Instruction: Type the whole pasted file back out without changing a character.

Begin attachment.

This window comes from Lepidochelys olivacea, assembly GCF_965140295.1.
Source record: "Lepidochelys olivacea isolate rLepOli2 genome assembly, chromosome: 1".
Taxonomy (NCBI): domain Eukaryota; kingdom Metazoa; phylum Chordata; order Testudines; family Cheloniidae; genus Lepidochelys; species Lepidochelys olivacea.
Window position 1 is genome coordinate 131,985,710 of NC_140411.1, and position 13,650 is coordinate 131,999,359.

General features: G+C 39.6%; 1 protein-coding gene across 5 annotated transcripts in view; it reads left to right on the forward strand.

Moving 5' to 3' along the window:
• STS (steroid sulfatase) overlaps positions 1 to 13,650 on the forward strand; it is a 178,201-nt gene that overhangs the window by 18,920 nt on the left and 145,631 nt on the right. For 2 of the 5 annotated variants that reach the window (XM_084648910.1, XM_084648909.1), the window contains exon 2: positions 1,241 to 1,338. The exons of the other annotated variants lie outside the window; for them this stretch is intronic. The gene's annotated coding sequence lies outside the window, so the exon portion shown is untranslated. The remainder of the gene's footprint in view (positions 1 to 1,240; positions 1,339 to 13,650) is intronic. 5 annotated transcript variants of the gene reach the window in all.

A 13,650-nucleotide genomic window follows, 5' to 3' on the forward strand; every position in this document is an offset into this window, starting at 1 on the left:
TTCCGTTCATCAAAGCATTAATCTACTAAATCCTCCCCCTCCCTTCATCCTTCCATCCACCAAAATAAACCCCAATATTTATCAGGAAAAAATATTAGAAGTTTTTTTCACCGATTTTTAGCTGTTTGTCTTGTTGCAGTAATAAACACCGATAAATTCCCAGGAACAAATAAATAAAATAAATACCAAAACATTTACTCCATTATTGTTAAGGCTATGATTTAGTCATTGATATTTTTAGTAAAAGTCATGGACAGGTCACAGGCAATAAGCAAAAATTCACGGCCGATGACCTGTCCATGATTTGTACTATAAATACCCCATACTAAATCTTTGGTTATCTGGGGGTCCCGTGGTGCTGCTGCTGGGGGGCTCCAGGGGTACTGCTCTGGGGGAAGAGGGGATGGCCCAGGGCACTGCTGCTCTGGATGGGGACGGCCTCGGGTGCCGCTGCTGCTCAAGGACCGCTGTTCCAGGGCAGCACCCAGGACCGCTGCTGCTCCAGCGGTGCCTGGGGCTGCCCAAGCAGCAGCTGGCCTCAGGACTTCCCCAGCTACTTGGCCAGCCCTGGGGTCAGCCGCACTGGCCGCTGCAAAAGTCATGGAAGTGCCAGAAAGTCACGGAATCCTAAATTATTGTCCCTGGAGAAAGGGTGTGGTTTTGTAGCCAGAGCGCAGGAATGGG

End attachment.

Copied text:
This window comes from Lepidochelys olivacea, assembly GCF_965140295.1.
Source record: "Lepidochelys olivacea isolate rLepOli2 genome assembly, chromosome: 1".
Taxonomy (NCBI): domain Eukaryota; kingdom Metazoa; phylum Chordata; order Testudines; family Cheloniidae; genus Lepidochelys; species Lepidochelys olivacea.
Window position 1 is genome coordinate 131,985,710 of NC_140411.1, and position 13,650 is coordinate 131,999,359.

General features: G+C 39.6%; 1 protein-coding gene across 5 annotated transcripts in view; it reads left to right on the forward strand.

Moving 5' to 3' along the window:
• STS (steroid sulfatase) overlaps positions 1 to 13,650 on the forward strand; it is a 178,201-nt gene that overhangs the window by 18,920 nt on the left and 145,631 nt on the right. For 2 of the 5 annotated variants that reach the window (XM_084648910.1, XM_084648909.1), the window contains exon 2: positions 1,241 to 1,338. The exons of the other annotated variants lie outside the window; for them this stretch is intronic. The gene's annotated coding sequence lies outside the window, so the exon portion shown is untranslated. The remainder of the gene's footprint in view (positions 1 to 1,240; positions 1,339 to 13,650) is intronic. 5 annotated transcript variants of the gene reach the window in all.

A 13,650-nucleotide genomic window follows, 5' to 3' on the forward strand; every position in this document is an offset into this window, starting at 1 on the left:
TTCCGTTCATCAAAGCATTAATCTACTAAATCCTCCCCCTCCCTTCATCCTTCCATCCACCAAAATAAACCCCAATATTTATCAGGAAAAAATATTAGAAGTTTTTTTCACCGATTTTTAGCTGTTTGTCTTGTTGCAGTAATAAACACCGATAAATTCCCAGGAACAAATAAATAAAATAAATACCAAAACATTTACTCCATTATTGTTAAGGCTATGATTTAGTCATTGATATTTTTAGTAAAAGTCATGGACAGGTCACAGGCAATAAGCAAAAATTCACGGCCGATGACCTGTCCATGATTTGTACTATAAATACCCCATACTAAATCTTTGGTTATCTGGGGGTCCCGTGGTGCTGCTGCTGGGGGGCTCCAGGGGTACTGCTCTGGGGGAAGAGGGGATGGCCCAGGGCACTGCTGCTCTGGATGGGGACGGCCTCGGGTGCCGCTGCTGCTCAAGGACCGCTGTTCCAGGGCAGCACCCAGGACCGCTGCTGCTCCAGCGGTGCCTGGGGCTGCCCAAGCAGCAGCTGGCCTCAGGACTTCCCCAGCTACTTGGCCAGCCCTGGGGTCAGCCGCACTGGCCGCTGCAAAAGTCATGGAAGTGCCAGAAAGTCACGGAATCCTAAATTATTGTCCCTGGAGAAAGGGTGTGGTTTTGTAGCCAGAGCGCAGGAATGGG